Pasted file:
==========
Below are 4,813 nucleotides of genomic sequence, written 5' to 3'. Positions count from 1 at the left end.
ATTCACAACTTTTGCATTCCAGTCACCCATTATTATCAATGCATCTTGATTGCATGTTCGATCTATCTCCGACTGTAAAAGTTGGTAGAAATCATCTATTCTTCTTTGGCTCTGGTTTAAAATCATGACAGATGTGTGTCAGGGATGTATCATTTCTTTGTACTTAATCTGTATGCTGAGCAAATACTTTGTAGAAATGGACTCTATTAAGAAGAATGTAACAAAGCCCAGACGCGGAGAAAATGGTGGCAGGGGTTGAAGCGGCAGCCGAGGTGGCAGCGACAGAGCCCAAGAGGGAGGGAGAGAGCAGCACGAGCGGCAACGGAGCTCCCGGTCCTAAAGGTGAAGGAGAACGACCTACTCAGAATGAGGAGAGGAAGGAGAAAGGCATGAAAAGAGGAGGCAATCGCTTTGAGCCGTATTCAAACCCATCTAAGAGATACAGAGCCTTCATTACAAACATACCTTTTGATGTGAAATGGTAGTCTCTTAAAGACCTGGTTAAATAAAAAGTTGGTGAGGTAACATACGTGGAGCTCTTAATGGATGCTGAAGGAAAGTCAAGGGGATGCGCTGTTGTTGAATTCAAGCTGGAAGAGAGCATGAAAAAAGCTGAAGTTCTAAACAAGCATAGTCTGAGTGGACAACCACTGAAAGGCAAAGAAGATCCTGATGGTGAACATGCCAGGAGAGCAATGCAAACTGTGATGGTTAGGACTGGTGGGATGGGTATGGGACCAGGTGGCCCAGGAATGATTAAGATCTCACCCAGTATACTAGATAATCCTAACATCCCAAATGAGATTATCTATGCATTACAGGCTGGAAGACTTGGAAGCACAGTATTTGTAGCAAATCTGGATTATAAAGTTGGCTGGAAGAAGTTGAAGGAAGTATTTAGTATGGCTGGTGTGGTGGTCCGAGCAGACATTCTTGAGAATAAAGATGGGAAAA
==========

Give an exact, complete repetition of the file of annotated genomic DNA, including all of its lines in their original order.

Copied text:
Below are 4,813 nucleotides of genomic sequence, written 5' to 3'. Positions count from 1 at the left end.
ATTCACAACTTTTGCATTCCAGTCACCCATTATTATCAATGCATCTTGATTGCATGTTCGATCTATCTCCGACTGTAAAAGTTGGTAGAAATCATCTATTCTTCTTTGGCTCTGGTTTAAAATCATGACAGATGTGTGTCAGGGATGTATCATTTCTTTGTACTTAATCTGTATGCTGAGCAAATACTTTGTAGAAATGGACTCTATTAAGAAGAATGTAACAAAGCCCAGACGCGGAGAAAATGGTGGCAGGGGTTGAAGCGGCAGCCGAGGTGGCAGCGACAGAGCCCAAGAGGGAGGGAGAGAGCAGCACGAGCGGCAACGGAGCTCCCGGTCCTAAAGGTGAAGGAGAACGACCTACTCAGAATGAGGAGAGGAAGGAGAAAGGCATGAAAAGAGGAGGCAATCGCTTTGAGCCGTATTCAAACCCATCTAAGAGATACAGAGCCTTCATTACAAACATACCTTTTGATGTGAAATGGTAGTCTCTTAAAGACCTGGTTAAATAAAAAGTTGGTGAGGTAACATACGTGGAGCTCTTAATGGATGCTGAAGGAAAGTCAAGGGGATGCGCTGTTGTTGAATTCAAGCTGGAAGAGAGCATGAAAAAAGCTGAAGTTCTAAACAAGCATAGTCTGAGTGGACAACCACTGAAAGGCAAAGAAGATCCTGATGGTGAACATGCCAGGAGAGCAATGCAAACTGTGATGGTTAGGACTGGTGGGATGGGTATGGGACCAGGTGGCCCAGGAATGATTAAGATCTCACCCAGTATACTAGATAATCCTAACATCCCAAATGAGATTATCTATGCATTACAGGCTGGAAGACTTGGAAGCACAGTATTTGTAGCAAATCTGGATTATAAAGTTGGCTGGAAGAAGTTGAAGGAAGTATTTAGTATGGCTGGTGTGGTGGTCCGAGCAGACATTCTTGAGAATAAAGATGGGAAAA